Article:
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What’s Driving the Global Gold Rush?

A recent surge in the gold price is symptomatic of a changing world order and the onset of a new age of conflict and uncertainty. Governments and central banks have long viewed the precious metal as a potential source of monetary stability and economic security, and this time is no exception.

PRINCETON – Gold has returned to the international monetary system. Over 50 years ago, US President Richard Nixon “closed the gold window” (ended the dollar’s fixed-rate convertibility into gold), and the world moved on from its obsession with precious metals. A new era of fiat currency had begun. But now, fiat money is being challenged by fiscal worries and new technology (blockchains/distributed ledgers), and the price of gold has reached all-time highs above $2,400 per ounce.

Goldbugs, of course, argue that the metal remains an ideal investment for preserving value over the long term. But it is a mistake to believe that gold is uniquely stable. On the contrary, its price measures a fever curve of discord, with spikes indicating a rush for assurance in a world where other values are endangered. The price slumped in the 1990s, when the end of the Cold War – and the “end of history” – had instilled a new sense of peace and stability. At the turn of the millennium, the price was under $300 per ounce, and its rise since the 1970s was below the general rate of inflation. But the price surged after the 2008 financial crisis and after the outbreak of the COVID-19 pandemic; and it has done so again this year.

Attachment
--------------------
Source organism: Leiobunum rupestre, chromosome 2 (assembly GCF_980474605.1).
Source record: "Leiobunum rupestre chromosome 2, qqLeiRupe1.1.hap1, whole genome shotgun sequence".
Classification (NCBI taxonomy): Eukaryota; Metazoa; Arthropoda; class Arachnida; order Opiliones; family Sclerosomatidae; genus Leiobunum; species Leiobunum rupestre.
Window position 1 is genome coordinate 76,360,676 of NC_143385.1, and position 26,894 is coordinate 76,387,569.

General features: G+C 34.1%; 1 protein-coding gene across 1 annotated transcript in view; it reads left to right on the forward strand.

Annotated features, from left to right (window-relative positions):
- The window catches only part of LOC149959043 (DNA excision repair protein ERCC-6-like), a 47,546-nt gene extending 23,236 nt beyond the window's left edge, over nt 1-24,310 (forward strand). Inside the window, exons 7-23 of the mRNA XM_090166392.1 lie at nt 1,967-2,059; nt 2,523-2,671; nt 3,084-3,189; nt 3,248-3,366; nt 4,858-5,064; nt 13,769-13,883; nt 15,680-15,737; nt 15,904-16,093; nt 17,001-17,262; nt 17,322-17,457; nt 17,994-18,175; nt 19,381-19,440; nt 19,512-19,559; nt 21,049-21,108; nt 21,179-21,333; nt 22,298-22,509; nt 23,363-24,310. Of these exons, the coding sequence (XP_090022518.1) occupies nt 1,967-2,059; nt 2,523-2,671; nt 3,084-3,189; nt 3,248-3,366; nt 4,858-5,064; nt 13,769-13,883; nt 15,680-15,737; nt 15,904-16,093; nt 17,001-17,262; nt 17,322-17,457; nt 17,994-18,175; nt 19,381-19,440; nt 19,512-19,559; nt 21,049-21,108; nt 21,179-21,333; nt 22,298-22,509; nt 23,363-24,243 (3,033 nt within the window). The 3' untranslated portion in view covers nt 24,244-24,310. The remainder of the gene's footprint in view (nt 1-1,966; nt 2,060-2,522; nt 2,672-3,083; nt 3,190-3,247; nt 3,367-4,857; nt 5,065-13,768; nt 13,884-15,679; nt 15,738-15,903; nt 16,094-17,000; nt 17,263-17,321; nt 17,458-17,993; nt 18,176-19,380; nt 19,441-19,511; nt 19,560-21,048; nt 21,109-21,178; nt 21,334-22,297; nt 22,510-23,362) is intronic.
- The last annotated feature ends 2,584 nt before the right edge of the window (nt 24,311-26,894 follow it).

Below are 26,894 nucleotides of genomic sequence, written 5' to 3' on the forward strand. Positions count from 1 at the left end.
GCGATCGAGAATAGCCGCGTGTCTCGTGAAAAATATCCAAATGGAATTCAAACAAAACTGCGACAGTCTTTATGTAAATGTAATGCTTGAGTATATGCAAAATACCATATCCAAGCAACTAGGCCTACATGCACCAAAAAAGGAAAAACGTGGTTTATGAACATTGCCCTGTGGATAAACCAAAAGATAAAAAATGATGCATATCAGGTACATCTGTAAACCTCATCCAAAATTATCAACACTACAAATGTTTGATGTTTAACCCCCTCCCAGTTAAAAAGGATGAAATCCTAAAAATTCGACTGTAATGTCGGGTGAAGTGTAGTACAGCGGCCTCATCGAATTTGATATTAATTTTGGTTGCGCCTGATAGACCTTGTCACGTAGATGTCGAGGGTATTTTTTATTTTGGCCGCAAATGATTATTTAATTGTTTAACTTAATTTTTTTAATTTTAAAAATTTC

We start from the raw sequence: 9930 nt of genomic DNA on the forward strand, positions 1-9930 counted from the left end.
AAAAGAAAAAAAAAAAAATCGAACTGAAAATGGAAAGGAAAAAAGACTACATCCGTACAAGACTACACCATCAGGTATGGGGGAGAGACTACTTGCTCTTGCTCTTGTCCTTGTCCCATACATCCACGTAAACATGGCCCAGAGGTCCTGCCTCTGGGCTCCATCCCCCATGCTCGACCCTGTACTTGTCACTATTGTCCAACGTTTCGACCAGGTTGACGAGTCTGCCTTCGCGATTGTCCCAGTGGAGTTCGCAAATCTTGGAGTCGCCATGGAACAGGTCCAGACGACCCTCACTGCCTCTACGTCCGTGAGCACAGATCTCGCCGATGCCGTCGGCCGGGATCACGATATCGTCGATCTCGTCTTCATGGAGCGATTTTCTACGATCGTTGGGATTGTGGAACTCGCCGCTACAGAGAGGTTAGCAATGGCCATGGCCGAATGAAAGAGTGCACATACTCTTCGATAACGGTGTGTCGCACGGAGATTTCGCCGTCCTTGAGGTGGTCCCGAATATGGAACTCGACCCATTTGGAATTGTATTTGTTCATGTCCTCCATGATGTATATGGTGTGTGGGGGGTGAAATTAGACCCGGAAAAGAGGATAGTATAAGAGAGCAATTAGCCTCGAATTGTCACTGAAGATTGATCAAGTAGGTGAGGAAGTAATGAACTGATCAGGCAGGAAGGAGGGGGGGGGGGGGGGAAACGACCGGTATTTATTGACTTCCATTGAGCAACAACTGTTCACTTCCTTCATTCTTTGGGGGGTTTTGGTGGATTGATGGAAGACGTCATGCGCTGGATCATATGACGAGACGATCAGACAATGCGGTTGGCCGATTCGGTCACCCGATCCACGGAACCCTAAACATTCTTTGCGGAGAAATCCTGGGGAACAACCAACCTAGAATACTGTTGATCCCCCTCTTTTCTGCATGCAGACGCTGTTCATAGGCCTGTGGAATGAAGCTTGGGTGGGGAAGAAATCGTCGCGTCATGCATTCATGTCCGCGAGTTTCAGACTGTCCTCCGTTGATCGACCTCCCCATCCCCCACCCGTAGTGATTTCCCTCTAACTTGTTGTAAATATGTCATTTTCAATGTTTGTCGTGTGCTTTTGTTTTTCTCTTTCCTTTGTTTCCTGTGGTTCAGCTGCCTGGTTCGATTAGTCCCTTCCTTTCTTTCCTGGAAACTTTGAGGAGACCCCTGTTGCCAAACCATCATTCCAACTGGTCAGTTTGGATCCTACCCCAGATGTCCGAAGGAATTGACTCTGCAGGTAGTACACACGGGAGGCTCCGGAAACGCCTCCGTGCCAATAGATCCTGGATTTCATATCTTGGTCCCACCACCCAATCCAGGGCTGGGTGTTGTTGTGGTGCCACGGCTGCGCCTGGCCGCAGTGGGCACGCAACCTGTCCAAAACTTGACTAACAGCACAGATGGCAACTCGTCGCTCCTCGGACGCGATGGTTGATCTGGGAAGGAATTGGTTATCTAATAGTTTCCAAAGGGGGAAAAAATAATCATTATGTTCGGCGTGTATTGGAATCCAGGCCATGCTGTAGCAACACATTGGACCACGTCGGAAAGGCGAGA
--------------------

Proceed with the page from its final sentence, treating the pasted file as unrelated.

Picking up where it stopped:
Much of the heightened demand for gold is driven by central banks. China, which had relatively small gold reserves of 395 tons in 2000, now has 2,260 tons. Notably, it increased its stock of gold substantially in 2009 and 2015, which we now know to be watershed years for a world that was becoming more skeptical about globalization. Russia and Turkey, too, started building up massive war chests after 2015, and the same trend is also evident more recently in the European Union, where the Czech Republic and Poland have both been augmenting their reserves.